#VocalForLocal: Video app Mitron crosses 1 crore downloads on Google Play Store
Launched in April by Anish Khandelwal and Shivani Agarwal, short video app Mitron was downloaded over five million times in just its first month.
Indian short-form video app launched as an alternative to Chinese company ByteDance-owned TikTok — crossed one crore downloads on Google Play Store, with a rating of 4.5 out of 5. This is within just over two months of its launch.—
In a statement, Co-founder and CEO Shivank Agarwal said, "We are thrilled to see the rapid adoption of Mitron in India...There is a strong sentiment of #VocalForLocal. We are proudly building Mitron to reimagine digital engagement and entertainment while being sensitive to the users in our market and being compliant with our local laws. We are working with our users to create a more India-centric product and we believe that is working well for us.”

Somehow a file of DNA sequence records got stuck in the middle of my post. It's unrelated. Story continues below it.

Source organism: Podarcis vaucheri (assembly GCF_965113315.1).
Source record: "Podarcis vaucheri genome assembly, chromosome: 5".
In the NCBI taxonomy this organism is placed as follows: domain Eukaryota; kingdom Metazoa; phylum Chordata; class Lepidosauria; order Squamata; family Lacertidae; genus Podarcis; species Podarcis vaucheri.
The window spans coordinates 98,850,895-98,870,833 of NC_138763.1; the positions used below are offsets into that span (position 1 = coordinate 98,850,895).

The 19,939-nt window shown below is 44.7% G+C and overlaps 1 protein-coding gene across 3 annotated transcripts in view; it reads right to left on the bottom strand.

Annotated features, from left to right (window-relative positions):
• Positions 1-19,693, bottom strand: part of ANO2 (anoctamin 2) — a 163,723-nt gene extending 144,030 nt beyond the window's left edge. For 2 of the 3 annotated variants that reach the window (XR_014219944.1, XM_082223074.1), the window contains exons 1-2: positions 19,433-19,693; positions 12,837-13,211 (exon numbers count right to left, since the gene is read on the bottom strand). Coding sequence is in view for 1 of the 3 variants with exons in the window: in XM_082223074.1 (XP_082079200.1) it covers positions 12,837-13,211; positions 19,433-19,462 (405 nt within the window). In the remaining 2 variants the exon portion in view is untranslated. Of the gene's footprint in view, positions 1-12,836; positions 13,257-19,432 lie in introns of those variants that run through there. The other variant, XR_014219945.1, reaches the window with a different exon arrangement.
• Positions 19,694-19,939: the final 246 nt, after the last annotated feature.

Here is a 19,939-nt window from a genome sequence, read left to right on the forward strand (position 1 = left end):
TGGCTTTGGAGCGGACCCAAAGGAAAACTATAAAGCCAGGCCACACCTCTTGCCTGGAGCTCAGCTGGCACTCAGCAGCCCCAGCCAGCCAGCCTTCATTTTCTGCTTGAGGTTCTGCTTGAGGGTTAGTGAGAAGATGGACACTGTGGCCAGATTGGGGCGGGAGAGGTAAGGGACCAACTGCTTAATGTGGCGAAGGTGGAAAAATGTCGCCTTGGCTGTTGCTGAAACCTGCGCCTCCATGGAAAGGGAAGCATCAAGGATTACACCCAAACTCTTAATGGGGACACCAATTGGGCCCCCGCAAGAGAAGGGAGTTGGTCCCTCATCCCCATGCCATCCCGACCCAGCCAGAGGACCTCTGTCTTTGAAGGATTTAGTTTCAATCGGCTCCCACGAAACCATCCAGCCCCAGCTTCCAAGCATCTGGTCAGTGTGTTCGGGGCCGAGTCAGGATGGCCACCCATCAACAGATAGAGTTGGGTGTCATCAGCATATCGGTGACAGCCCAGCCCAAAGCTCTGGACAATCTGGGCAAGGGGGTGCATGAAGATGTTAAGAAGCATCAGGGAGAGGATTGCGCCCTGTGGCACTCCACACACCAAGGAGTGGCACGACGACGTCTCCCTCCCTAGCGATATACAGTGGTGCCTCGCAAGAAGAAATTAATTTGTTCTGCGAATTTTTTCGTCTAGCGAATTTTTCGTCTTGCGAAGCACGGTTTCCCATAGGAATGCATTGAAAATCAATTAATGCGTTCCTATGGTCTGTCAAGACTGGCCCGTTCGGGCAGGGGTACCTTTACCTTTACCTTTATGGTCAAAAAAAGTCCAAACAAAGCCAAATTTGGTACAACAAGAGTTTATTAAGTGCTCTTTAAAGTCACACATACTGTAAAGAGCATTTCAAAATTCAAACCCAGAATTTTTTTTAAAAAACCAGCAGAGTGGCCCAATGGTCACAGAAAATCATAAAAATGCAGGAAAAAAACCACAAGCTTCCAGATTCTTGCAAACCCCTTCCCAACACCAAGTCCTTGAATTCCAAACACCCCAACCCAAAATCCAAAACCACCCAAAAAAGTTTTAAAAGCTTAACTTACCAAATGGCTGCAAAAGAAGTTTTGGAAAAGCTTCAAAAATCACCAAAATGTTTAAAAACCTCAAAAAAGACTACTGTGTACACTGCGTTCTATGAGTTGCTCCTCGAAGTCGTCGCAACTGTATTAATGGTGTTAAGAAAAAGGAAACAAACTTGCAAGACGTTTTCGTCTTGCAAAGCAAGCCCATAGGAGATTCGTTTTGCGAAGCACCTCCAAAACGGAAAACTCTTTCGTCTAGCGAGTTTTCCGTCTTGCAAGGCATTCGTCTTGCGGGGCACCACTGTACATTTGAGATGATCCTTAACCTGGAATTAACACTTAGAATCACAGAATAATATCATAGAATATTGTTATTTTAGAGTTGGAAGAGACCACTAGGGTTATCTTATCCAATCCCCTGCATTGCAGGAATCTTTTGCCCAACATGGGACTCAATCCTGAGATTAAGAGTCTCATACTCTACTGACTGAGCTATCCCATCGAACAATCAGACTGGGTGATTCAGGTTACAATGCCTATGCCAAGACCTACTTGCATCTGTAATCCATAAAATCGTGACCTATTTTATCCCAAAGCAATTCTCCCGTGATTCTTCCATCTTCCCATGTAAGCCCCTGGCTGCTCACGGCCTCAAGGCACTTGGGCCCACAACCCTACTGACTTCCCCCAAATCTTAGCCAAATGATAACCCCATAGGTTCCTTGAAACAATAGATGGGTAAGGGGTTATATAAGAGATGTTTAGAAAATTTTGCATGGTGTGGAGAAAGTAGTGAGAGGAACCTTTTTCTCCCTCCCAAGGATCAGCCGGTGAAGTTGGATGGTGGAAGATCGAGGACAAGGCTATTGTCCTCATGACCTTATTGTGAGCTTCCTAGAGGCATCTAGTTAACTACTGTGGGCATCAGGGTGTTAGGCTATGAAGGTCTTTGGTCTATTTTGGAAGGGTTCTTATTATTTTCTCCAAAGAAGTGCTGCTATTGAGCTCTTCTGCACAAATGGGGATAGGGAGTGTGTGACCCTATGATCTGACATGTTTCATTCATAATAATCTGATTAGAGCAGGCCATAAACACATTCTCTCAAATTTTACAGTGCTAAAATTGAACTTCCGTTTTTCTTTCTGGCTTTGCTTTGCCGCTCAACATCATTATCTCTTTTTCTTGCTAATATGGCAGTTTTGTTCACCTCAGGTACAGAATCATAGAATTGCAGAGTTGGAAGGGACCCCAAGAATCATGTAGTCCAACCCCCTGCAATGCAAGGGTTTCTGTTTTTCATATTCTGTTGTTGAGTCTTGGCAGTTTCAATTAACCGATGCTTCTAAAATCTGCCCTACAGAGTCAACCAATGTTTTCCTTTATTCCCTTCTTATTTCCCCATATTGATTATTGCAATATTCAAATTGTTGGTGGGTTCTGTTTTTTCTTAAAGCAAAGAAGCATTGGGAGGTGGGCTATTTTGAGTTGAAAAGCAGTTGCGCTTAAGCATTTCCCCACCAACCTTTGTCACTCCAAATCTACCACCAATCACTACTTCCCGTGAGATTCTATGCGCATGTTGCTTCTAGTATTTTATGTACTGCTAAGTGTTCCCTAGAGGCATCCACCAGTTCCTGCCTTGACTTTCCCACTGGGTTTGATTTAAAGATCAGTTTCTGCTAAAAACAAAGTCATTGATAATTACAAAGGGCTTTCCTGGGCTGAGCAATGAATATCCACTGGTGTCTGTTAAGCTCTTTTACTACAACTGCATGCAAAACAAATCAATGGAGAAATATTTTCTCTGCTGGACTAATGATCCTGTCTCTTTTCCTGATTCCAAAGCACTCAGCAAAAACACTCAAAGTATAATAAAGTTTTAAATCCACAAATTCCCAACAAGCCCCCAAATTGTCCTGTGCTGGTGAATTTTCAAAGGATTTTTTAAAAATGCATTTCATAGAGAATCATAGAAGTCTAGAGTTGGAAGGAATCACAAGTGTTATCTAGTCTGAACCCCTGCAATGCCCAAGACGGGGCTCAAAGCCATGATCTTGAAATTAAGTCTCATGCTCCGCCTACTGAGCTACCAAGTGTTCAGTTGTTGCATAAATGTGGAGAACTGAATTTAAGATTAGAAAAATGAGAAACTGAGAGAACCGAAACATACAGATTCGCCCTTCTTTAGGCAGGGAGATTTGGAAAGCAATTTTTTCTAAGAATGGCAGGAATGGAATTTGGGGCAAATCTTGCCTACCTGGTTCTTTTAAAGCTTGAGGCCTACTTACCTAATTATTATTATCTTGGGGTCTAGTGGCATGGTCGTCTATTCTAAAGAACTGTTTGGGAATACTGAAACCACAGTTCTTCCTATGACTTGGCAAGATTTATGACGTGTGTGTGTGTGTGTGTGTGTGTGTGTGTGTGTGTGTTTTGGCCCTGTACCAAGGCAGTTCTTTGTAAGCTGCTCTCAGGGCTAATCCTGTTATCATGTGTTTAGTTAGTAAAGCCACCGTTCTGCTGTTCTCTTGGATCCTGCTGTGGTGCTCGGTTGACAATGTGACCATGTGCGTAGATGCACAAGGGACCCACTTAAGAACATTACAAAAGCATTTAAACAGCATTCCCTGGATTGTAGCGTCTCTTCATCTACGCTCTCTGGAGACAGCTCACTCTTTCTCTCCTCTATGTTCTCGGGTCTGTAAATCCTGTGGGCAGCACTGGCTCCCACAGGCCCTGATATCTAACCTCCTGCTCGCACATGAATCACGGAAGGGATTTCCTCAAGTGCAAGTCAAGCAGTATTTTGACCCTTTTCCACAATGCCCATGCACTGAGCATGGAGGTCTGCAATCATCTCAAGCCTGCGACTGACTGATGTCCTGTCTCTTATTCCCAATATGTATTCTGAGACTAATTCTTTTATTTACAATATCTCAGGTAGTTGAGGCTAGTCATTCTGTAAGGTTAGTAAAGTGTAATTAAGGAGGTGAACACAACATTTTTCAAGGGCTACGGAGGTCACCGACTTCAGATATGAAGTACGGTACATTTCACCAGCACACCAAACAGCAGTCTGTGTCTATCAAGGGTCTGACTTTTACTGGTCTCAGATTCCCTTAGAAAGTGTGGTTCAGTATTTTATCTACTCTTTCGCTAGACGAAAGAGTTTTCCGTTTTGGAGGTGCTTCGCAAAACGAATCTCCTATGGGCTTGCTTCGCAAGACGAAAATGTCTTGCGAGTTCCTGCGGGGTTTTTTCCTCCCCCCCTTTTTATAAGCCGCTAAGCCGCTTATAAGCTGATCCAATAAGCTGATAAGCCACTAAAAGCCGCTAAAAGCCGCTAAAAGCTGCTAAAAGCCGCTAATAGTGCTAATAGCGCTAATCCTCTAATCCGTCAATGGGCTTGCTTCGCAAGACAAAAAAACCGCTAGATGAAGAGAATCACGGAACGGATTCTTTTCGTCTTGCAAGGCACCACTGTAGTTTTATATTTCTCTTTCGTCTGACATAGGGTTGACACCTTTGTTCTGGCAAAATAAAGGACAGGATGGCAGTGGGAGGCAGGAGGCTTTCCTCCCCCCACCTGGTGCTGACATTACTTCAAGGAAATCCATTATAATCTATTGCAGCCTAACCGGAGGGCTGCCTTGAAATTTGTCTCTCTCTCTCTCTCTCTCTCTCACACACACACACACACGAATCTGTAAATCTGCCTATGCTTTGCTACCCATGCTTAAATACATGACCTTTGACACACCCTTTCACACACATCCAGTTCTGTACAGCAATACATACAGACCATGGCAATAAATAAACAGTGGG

Created by Shivank Agarwal and Anish Khandelwal, Mitron was launched in April 2020, and has become one of the most popular apps in India during the lockdown.
Its popularity could also be attributed to the controversies surrounding TikTok allowing 'objectionable content' on its platform. As a result, millions of Indians began uninstalling TikTok, and moved to Mitron.
Anish Khandelwal, Co-founder and CTO, said "We are keenly listening to the feedback we are receiving from our users, and we are rapidly improving the product. We have released six updates to the app in the last one month, and we are planning to launch a number of additional features in the next month."
Initially, the app faced a lot of challenges as it was alleged that Mitron’s source code had been bought from Pakistan.
In a previous interaction with YourStory, the co-founders clarified that the template for Mitron was purchased on Envato, an Australian online marketplace. The duo then modified it to fulfil security and scalability requirements.
The app was also removed from the Google Play Store for a day or two "due to violation of its ‘spam and minimum functionality’ policy". However, the co-founders were able to sort out the issues, and Mitron was back soon enough.
Bootstrapped as of now, Mitron’s growth so far has been purely organic — without any marketing expenses and campaigns.
Edited by Megha Reddy